Translate

Search This Blog

Search Tool




Apr 23, 2018

The Wall Street Journal | Money Beat: Oil Near $70 Is a Good Thing Right Now on April 23, 2018.

The Wall Street Journal
MoneyBeat

Oil Near $70 Is a Good Thing Right Now

By Ben Eisen
Morning MoneyBeat is the Journal’s pre-market primer. To receive the newsletter via email, click here.
Market Snap at 04/23/2018 07:36:18 AM ET
S&P 500 Futures 0.01%
2671.75
DJIA Futures -0.02%
24429
U.S. 10 Year -7/32
2.986%
WSJ Dollar Index 0.43%
84.72
Crude Oil -0.54%
$68.03
Gold -0.63%
$1329.90
Europe
Asia
FTSE 100 -0.02%
Nikkei 225 -0.33%
DAX -0.09%
Hang Seng -0.54%
CAC 40 -0.06%
Shanghai -0.11%

Overnight Developments


  • Global stocks started the week slightly lower even as a selloff in bonds sent the 10-year Treasury yield near 3%. S&P 500 futures pointed to an opening gain of 0.1%.
  • The Stoxx Europe 600 was recently down by 0.05%.
  • Earlier, Asian bourses posted modest losses. Japan’s Nikkei Stock Average edged down 0.3% and Hong Kong’s Hang Seng fell 0.5%.
  • The Breakfast Briefing

    Higher oil prices stand to benefit the economy in the U.S., where oil production has ramped up sharply in recent years, economists say.
    After its biggest two-week jump since the end of 2016, Nymex crude oil is approaching $70 a barrel, and last week hit its highest since late 2014.
    U.S. crude oil field production has doubled over the last decade, according to the Energy Information Administration. And U.S. oil rigs have generally been reopening for business over the last year. That means the rebound in oil prices from their lows of two years ago is a boon for energy firms and the companies that supply them.
    S&P 500 energy companies are expected to report earnings growth of 78% for the first three months of the year, the biggest growth among the index's 11 sectors, according to FactSet.
    And some see higher oil prices as a sign of an already-robust economy. One sign of that: a rise in inflation, which has mostly held below the Federal Reserve's target of 2%. Reflecting those heightened expectations, the yield on the 10-year Treasury note climbed to its highest since early 2014 on Friday.
    Not everyone believes higher prices are a good thing, of course. On his Twitter account Friday, President Donald Trump wrote: “Oil prices are artificially Very High! No good and will not be accepted!”
    “It’s clear that he views rising oil prices not as a sign of a strengthening U.S. economy,” said Chris Rupkey, chief financial economist at MUFG.
    The tweet left some wondering whether Mr. Trump wanted a return to early 2016, when oil prices dropped below $30 a barrel. While the slide helped depress gas prices at the pump, a benefit for consumers, economists say that was outweighed by the slew of bankruptcies, layoffs and investment cutbacks among oil and gas firms.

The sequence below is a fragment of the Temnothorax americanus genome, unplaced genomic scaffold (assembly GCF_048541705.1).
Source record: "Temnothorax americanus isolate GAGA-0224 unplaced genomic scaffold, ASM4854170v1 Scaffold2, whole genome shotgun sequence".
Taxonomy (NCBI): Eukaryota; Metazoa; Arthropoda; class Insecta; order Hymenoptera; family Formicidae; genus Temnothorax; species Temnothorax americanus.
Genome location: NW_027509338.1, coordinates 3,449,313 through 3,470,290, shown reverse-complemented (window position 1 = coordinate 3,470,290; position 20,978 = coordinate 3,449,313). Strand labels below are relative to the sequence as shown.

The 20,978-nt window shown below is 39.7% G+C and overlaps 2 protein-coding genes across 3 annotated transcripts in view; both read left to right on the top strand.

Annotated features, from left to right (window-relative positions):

A continued rise in oil prices could eventually force the Federal Reserve to lift rates faster to clamp down on spiraling inflation. And higher oil prices could weigh on consumers by lifting prices at the pump. But for now, most economists would rather see oil prices approaching $70 per barrel than falling below $30.
    Will rising oil prices support the U.S. economy? Let the author know your thoughts at ben.eisen@wsj.com.

    Daily Factoid

    On this day in 1856, the inventor Granville T. Woods was born in Columbus, Ohio. With only a fourth-grade education, he became one of the greatest African-American inventors, known for patents on the multiplex telegraph (which made train travel vastly safer by enabling moving trains to signal their location to stations and other trains) and improved overhead power lines for trains (which made trolleys possible).

    Key Events

    U.S. existing home sales for March are out at 10 a.m. ET on Monday. Economists expect an annual pace of 5.55 million, up slightly from the prior month.

    Stocks to Watch

    Apple—Up 0.6%: Shares of the iPhone maker have fallen in three straight sessions and are down 7% over that span on worries that demand could slow for its high-end smartphones.
    AT&T—Up 0.1%: The New York Times reported late in Friday's session that The Justice Department has opened an antitrust investigation  into potential coordination by AT&T, Verizon and a telecommunications standards organization to hinder consumers from easily switching wireless carriers.
    Halliburton—Up 0.1%: Halliburton reported adjusted per-share earnings in the first quarter that were one penny ahead of the FactSet consensus of 40 cents.

    Number of the Day

    3.9%
    General Electric shares rallied 3.9% to $14.54 Friday after the company reported progress on efforts to turn around its industrial businesses.

    Must Reads

    China’s Tencent Music is preparing an IPO after the successful debut of its European counterpart, Spotify. The offering could value the business at more than $25 billion, according to people familiar with the matter.
    Google-parent Alphabet unveils it earnings report after the closing bell for the first quarter. A one-time tax hit caused a $3 billion loss in the prior period. Alphabet said it would begin reporting the current fair value of nonmarketable securities—which means investors will likely get a peek at how Google values its investment in Uber Technologies.
    Congress just created a new tax break for millions of pass-through businesses. But every business owner doesn’t automatically qualify. The Journal’s Richard Rubin overcomes the obstacles to claim the 20% pass-through business deduction—on an actual obstacle course.
    Volkswagen is planning its return to the U.S. bond market for the first time since its emissions scandal, a move that would top a successful turnaround for the German auto maker.
    General Electric retirees who invested heavily in their former employer’s stock have been hit hard by the slide in shares’ value.